Caltex Socceroo striker Nathan Burns says his spell in Greek football with AEK were some of the best years of his career.
The 28-year-old FC Tokyo forward made his first overseas move eight years ago when the then Olyroo transferred from Adelaide United to AEK Athens.
Burns was also loaned out during his time with AEK, helping Kerkyra to promotion from the Beta Ethniki.
And as he prepares to face Greece in Sydney and Melbourne over the coming few days for the Caltex Socceroos, Burns says he has some special memories of his four years in the at times chaotic Greek football scene.
“I was very happy with my time in Greece,” the former Hyundai A-League Johnny Warren medalist told www.socceroos.com.au
“I learnt so much as a footballer. To go overseas and to start playing as a professional in Europe is really hard.
“I did the whole on-loan thing and then came back to AEK and we played Europa League.
“Looking back, it was one of the highest points in my career being 21, 22 and playing in the Europa League.
“It was a really good experience. It was just disappointing that my club choice and the country didn’t do so well, which forced me to move on to another country, which is something out of my control the whole economic crisis that hit Greece.”
Burns was teammates with AEK star Kostas Manolas when he arrived in the Greek capital and actually got to play at Allianz in Sydney with AEK, famously scoring the winner for the Greeks in a pre-season friendly tournament against Glasgow Rangers in 2010.
He subsequently moved on to the K-League with Incheon United in 2012 and had a successful spell with Wellington Phoenix before linking with the Tokyo club in 2015.
But looking back, Burns says Greece helped him lay the platform for his overseas career.
“When I got to Greece it was great times. The first one to two years there was money around and the country was buzzing,” said the Blayney-born Aussie.
“Big players like Rivaldo came in. And then all of a sudden it all just crumbled. It was sad to see for Greece.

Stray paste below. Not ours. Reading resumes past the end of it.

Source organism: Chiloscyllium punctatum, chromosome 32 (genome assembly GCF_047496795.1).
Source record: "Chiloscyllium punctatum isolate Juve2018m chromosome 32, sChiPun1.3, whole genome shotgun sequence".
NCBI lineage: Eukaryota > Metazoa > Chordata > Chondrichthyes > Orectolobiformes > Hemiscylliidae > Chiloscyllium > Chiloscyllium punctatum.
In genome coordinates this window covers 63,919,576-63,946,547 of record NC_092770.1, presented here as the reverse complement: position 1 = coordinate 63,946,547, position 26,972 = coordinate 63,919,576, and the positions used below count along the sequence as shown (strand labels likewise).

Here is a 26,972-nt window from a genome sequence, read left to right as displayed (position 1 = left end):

“I did a bit of charity work for a little bit!” he joked when asked about the at times late salaries in Greek football.
“But you have to expect that when you go to Greece. It’s one of the downsides but yes, a massive connection and I have a few teammates from then who now play for the Greek national team.
“It’s going to be good to see them and play against them.”
Though Burns added banter between him and those Greek players he knows would probably be restricted due to one very good reason.
“As Socceroos, we tend to run a lot so it’s hard to get your breath, so if you have time for banter, Ange is probably looking at you and thinking you’re not working hard enough!”
Burns described the current Greek national team’s story as being very similar to Australia’s cycle of success.
“They had a golden generation who won the Euros in 2004 – a generation of players like we had with our 2006 World Cup squad.
“Now they have a young team slowly making their way into big clubs and starting to build a name for themselves.
“We’re very similar in that we had that golden generation and now we’re in a rebuild with a few players doing really well at clubs and some are close to being at massive clubs in Europe.
“Their Euros team held on to their national team for a long time which our generation did too because they were so good.
“So both nations are similar in that regard with their players and rebuilding.”
Of course much talk around the two Greek games for Australia has been Apo Giannou – the Greece-born former Greek Super League striker and now Caltex Socceroo.
Burns was delighted to reconnect with Giannou in the Aussie national team camp.
“I just remember there being an Aussie guy at PAOK, that was Apo. I knew of him but we never really came across each other.
“But then in Socceroos camp that was when I met him, we spoke and put all the pieces together about same coaches and similar experiences.
“It’s always a laugh exchanging stories like that. And it’s good he got his chance and he’s in the Socceroos now.
“In Greece he would’ve learnt a lot but has moved on now into Asia, like me.”